be blessed & enjoy your weekend.

(collage i created about Sen. Obama--i told you it was sort of addicting)

Posted by the prisoner's wife On 9:08 PM 3 comments

the stock market is going crazy. today, the same day the market experienced record highs last year, it plunged 678 points, marking its lowest rate in more than 5 years. people are scared, worried about their homes and their pensions, and the future of our ability to exist. for the first time i am worried about my own 403B, and how my district is investing the little bit of money i have saved over the past few years. my state is on the verge of locking up. we need $7 billion from government just to make payroll, and businesses everywhere are having a tough time raising the funds to keep going. but with all of this uncertainty about our economy—our future—the McCain campaign is trying to distract us with personal attacks.

i am not going to rehash them. you've heard them all. invoking "questionable" relationships with “terrorists”, or invoking Senator Obama's "foreign" name, or implying he is a Manchurian candidate. it's all a distraction, and what really matters gets lost in the noise.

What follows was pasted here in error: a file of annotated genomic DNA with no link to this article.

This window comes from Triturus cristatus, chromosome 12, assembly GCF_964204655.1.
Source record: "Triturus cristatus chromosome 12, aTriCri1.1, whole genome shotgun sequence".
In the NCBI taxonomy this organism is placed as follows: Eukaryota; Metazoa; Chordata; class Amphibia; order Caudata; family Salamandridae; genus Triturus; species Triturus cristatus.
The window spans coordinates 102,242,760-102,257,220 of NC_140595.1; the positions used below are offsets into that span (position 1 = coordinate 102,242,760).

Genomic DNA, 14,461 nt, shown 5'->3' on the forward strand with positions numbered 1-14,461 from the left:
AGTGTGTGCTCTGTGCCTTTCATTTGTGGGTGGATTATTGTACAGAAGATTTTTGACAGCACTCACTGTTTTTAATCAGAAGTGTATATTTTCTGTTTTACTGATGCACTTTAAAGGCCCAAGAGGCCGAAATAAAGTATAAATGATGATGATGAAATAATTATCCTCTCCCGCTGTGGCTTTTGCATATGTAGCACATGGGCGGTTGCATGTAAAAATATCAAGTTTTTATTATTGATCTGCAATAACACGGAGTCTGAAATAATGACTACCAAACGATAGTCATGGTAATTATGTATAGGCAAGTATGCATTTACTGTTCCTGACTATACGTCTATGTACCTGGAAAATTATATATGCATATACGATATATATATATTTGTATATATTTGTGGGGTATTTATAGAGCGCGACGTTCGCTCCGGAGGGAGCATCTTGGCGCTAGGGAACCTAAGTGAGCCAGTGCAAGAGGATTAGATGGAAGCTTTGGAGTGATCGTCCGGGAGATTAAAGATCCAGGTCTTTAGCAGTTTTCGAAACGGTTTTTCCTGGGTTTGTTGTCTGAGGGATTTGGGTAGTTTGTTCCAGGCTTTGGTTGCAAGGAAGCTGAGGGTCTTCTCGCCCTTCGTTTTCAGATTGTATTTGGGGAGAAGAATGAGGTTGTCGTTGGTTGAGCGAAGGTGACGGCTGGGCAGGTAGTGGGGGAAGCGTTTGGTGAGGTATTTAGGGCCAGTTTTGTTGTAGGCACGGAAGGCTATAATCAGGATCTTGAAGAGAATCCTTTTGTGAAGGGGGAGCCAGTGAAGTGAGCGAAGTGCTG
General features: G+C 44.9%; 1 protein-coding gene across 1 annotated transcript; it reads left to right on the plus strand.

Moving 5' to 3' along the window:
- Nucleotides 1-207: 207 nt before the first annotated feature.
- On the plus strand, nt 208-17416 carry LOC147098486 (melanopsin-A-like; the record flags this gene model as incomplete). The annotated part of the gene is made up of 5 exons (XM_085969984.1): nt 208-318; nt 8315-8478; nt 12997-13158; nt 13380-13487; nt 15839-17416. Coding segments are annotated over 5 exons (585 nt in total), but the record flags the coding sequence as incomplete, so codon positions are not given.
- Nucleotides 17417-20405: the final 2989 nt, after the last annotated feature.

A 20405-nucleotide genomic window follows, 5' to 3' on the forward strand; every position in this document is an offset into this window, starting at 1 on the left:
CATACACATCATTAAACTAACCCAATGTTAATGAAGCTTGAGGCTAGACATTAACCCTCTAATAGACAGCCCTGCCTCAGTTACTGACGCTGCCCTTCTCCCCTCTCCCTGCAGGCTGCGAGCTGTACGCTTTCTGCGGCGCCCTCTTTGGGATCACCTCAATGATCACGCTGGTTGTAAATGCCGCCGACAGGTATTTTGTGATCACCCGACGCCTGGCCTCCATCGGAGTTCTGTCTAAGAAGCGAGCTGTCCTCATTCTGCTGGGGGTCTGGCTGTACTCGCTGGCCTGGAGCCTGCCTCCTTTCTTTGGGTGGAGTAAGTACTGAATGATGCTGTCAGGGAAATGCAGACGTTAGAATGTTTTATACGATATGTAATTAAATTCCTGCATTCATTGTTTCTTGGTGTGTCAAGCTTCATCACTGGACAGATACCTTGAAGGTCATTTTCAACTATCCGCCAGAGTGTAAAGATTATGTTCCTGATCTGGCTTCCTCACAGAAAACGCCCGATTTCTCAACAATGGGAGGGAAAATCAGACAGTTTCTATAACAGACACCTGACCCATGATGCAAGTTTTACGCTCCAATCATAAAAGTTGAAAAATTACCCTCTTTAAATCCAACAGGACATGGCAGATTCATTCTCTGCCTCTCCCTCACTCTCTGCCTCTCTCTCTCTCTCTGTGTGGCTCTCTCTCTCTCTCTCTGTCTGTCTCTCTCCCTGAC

what matters to me is if i'll be able to buy a home at a reasonable interest rate when i'm ready. what matters to me is that my grandmother’s home of 40+ years, which she refinanced a few years ago, doesn't put her upside down on her mortgage and force her out on the street. i am worried i won't be able to afford college for my son, that my district, my employer, will not be able to sustain our workforce & start cutting from the bottom (*ehem*, new teachers like me), and that our whole system will plunge into total disarray.

these are scary times, in which many people are offering few concrete solutions. the last thing we need is scare tactics and innuendo from political candidates. we need clear-cut solutions and a vision to get us out of this mess.

if you could speak to both Obama & McCain, what would you tell them? what advice would you give them to get us out of this mess? What are your worries and fears?

Posted by the prisoner's wife On 2:39 PM 0 comments

My Quarter-Million Dollar Baby

Sunday, October 05, 2008

so, i've been toying with the idea of throwing the munchkin a birthday party in a few weeks. to date, he hasn't had a "real" party. he's had some birthday dinners, but what does that really mean to a 2 year old? my argument has always been that he would never remember a party & it would mean absolutely nothing to him anyway, but apparently, those around me are looking at me like i'm depriving my child of some sort of right of passage.